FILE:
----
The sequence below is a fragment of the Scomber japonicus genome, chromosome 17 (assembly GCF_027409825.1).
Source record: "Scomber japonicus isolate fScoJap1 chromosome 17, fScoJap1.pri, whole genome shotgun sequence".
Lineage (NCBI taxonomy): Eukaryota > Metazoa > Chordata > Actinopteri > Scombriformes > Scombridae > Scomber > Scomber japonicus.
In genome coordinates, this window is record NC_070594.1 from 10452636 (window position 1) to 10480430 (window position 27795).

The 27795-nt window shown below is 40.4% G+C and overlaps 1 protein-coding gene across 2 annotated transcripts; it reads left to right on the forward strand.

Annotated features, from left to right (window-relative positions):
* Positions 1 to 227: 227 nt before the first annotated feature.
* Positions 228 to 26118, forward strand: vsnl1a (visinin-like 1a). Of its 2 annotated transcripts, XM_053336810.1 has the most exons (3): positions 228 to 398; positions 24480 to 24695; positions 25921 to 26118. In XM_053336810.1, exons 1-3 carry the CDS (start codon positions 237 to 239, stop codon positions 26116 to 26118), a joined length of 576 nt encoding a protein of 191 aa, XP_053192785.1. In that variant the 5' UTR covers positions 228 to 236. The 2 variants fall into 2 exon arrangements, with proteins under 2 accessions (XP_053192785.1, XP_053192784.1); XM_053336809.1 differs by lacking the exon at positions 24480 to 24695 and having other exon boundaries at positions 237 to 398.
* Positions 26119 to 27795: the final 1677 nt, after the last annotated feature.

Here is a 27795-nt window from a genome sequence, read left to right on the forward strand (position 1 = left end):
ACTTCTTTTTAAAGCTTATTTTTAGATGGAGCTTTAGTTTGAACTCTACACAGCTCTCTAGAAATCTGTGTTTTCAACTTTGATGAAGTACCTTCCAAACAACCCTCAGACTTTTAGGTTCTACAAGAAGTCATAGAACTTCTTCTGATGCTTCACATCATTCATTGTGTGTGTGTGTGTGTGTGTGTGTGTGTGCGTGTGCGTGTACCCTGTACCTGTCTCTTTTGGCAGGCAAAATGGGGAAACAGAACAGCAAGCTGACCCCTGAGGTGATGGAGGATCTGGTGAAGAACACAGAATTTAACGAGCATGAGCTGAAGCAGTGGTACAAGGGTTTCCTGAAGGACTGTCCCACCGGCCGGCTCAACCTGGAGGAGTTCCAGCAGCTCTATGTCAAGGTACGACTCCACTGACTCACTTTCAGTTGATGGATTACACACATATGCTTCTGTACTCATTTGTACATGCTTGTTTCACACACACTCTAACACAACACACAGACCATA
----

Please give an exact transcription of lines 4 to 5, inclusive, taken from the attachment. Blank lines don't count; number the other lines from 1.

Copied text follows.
In genome coordinates, this window is record NC_070594.1 from 10452636 (window position 1) to 10480430 (window position 27795).

The 27795-nt window shown below is 40.4% G+C and overlaps 1 protein-coding gene across 2 annotated transcripts; it reads left to right on the forward strand.